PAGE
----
So now you have all these meze on your table – what do you eat it with? Bread, of course! To say that Turks “like” bread is the understatement of the year. We had bread with literally every meal of the day, every day. Early one morning on the farm we were on our way to the fields in a cart attached to the back of a tractor. Suddenly the farmer pulled over and ran into the corner store. We realized, oh, he’s grabbing a huge loaf of bread to go with breakfast! (What do the girls we’re working with buy? Lollipops.) We observed a few types of bread (ekmek) that seemed to be most common: giant loaves of white bread similar to scali bread, pide, which is similar to pita but without the pocket, and lavash, which is a thin type of flatbread that’s slightly thicker than pide.
Bread and Water It’s quite common to eat multiple types of bread in one meal. For instance, we always received a basket of white bread at the beginning of the meal to eat with mezeler we ordered. Then the meat dish, such as a shish kebab, arrived on a bed of lavash. And to up the starch even higher the meat dish was almost always accompanied by rice AND potatoes. While we volunteered on the farm we shared breakfast and lunch with the field workers, and I always thought there was no way that these teenage girls could eat that much bread. They almost always finished it, and when they didn’t they were very careful to save any leftovers. One girl even kissed the lavash and put it back reverently into her lunch bag. Turks take their bread very seriously. I also have to mention the delicious variant on pide, lahmacun. Lahmacun is pide dough rolled out very thinly with minced meat, parsley and spices on top, and can be ordered mild, spicy or very spicy. Ideally it’s then put into a very hot brick oven and comes out with an airy and crispy crust. Lots of people like to refer to it as Turkish pizza, but I think it’s something else entirely. Also, be wary of places that don’t roll out the dough thinly enough or have a weak oven. The lahmacun just ends up being chewy rather than crispy and can be a letdown. We experienced the best lahmacun in a random outlet mall in the suburbs of Eskesehir so you never know where you might find quality places.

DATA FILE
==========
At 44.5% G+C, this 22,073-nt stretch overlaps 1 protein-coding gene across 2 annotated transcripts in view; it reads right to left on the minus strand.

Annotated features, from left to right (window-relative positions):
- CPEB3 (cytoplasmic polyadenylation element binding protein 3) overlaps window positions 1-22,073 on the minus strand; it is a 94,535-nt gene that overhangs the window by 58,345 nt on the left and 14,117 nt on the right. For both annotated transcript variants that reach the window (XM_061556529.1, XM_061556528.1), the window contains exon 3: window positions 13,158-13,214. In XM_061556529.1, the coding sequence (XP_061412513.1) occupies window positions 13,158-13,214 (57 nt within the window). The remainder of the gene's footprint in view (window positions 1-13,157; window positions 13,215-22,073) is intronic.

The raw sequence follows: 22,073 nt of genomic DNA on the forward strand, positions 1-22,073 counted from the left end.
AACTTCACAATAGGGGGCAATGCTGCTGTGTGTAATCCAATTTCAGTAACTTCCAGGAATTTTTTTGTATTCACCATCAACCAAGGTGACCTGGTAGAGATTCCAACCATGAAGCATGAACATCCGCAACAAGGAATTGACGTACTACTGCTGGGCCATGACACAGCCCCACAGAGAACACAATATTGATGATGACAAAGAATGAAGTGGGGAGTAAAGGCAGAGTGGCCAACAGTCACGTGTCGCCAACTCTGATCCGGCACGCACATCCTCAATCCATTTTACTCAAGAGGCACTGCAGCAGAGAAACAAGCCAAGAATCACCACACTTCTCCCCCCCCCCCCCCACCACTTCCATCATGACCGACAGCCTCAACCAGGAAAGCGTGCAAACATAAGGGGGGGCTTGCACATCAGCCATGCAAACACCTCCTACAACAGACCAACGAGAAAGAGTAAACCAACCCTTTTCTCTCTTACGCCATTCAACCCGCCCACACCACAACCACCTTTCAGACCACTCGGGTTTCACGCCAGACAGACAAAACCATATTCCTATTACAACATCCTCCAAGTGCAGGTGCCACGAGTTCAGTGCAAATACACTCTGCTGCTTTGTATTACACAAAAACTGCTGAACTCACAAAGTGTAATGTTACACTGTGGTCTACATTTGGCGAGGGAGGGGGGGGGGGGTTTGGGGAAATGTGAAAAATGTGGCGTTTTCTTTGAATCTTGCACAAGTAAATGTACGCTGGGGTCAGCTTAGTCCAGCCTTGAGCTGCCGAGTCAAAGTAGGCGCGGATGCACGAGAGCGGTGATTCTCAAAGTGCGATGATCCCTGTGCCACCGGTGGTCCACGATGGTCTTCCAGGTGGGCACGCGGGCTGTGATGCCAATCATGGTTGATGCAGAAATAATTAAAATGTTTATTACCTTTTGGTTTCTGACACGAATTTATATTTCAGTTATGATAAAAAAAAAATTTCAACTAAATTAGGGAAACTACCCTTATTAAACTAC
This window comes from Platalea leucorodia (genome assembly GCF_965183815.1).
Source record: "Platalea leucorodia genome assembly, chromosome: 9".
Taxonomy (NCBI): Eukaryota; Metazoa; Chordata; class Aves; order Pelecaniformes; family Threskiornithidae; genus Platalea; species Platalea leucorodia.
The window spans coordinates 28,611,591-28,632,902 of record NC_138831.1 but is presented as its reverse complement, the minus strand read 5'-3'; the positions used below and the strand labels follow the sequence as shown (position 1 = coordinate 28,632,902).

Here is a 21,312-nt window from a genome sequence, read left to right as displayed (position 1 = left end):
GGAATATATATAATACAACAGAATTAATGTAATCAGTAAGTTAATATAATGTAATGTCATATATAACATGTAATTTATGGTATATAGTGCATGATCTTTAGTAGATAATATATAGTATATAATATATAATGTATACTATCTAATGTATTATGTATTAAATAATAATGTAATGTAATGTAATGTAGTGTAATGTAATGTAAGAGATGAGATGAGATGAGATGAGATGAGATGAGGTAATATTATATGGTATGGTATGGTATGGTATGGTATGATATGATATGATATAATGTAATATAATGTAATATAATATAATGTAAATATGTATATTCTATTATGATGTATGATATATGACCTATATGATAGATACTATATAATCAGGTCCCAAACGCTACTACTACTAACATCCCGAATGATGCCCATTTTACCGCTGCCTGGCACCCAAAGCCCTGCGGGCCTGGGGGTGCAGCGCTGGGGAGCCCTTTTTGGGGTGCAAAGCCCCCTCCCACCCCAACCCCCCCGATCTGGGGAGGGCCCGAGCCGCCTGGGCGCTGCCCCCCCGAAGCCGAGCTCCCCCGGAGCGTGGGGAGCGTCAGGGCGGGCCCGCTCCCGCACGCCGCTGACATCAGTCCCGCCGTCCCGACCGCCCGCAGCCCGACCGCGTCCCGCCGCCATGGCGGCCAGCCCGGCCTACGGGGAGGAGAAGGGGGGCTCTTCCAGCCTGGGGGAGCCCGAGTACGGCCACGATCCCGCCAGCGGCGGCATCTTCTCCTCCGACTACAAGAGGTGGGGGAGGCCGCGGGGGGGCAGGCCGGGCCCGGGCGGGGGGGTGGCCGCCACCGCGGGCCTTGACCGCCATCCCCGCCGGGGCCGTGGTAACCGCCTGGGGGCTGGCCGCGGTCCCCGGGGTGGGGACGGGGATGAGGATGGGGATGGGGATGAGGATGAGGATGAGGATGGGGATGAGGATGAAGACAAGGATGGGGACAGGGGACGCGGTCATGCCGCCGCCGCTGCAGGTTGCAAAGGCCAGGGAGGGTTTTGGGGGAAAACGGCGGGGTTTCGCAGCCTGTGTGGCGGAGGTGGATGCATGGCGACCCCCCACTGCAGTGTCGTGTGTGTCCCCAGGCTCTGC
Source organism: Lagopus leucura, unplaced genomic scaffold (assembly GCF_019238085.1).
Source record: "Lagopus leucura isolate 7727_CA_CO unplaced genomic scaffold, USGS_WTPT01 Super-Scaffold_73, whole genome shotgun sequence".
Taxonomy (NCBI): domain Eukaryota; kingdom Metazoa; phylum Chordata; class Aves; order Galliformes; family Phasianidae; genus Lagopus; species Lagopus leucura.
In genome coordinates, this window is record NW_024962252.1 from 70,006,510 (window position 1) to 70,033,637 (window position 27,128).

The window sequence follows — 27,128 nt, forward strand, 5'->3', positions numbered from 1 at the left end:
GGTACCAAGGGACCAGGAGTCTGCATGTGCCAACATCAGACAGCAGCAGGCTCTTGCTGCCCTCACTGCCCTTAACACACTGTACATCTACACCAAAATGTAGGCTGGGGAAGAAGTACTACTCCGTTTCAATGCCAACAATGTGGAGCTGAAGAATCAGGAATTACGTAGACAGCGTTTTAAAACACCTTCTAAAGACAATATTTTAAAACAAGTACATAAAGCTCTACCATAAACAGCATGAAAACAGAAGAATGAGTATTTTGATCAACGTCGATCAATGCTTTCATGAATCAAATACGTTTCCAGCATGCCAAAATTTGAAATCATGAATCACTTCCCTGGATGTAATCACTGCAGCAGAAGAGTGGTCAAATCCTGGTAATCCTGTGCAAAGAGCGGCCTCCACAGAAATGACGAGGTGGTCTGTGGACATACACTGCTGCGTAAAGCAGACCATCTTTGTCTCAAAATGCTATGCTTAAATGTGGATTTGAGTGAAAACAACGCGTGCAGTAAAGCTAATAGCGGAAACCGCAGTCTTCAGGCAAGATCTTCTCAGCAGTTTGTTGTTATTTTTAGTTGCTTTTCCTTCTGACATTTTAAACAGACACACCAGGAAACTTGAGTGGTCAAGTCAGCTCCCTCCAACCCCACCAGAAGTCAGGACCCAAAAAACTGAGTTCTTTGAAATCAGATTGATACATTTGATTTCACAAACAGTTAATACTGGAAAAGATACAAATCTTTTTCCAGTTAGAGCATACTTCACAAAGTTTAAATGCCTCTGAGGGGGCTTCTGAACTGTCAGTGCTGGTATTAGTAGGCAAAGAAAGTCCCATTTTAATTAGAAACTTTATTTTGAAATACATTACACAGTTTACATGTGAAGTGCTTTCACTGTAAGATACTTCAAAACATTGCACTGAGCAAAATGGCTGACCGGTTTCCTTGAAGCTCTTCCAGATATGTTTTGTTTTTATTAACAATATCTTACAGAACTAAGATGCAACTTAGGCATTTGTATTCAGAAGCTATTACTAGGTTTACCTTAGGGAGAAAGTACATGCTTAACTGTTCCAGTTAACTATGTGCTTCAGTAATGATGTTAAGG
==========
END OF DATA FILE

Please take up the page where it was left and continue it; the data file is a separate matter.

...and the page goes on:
photo credit: Robert Thomson As far as I can tell pide and lavash are quite similar and made in a similar manner. I’ve done some research and haven’t been able to come up with a definitive answer. Lavash comes in large sheets, while pide is smaller and perhaps a bit thicker. The method of cooking them may also differ, as lavash may be made in a tandır oven or on a saç, a convex shaped griddle, while pita seems to be made only in a tandır. Simit is another type of bread that is available everywhere but seems to fall into its own category. Visually it looks like a cross between a pretzel and a bagel, as it’s a ropy twisted ring, with a more matte finish and usually covered with sesame seeds.
photo credit: umami88 It has a subtly sweet flavor, probably from the dip in molasses water it gets so that the sesame seeds stick. It has a light chewy texture that lends itself to being eaten with honey or jam. Simit is eaten with or for breakfast, or can be eaten as a snack at any time or with çay (tea). We ate a lot of these because they were cheap, tasty and filling, and whenever I started to even get a craving for one I inevitably found a simit vendor on the corner. In Istanbul you’ll see simit vendors up at the crack of dawn with piles of simit on a giant tray, or wheeling glass-sided carts filled to the brim with simit. There’s even a chain bakery called “Simit Palace”!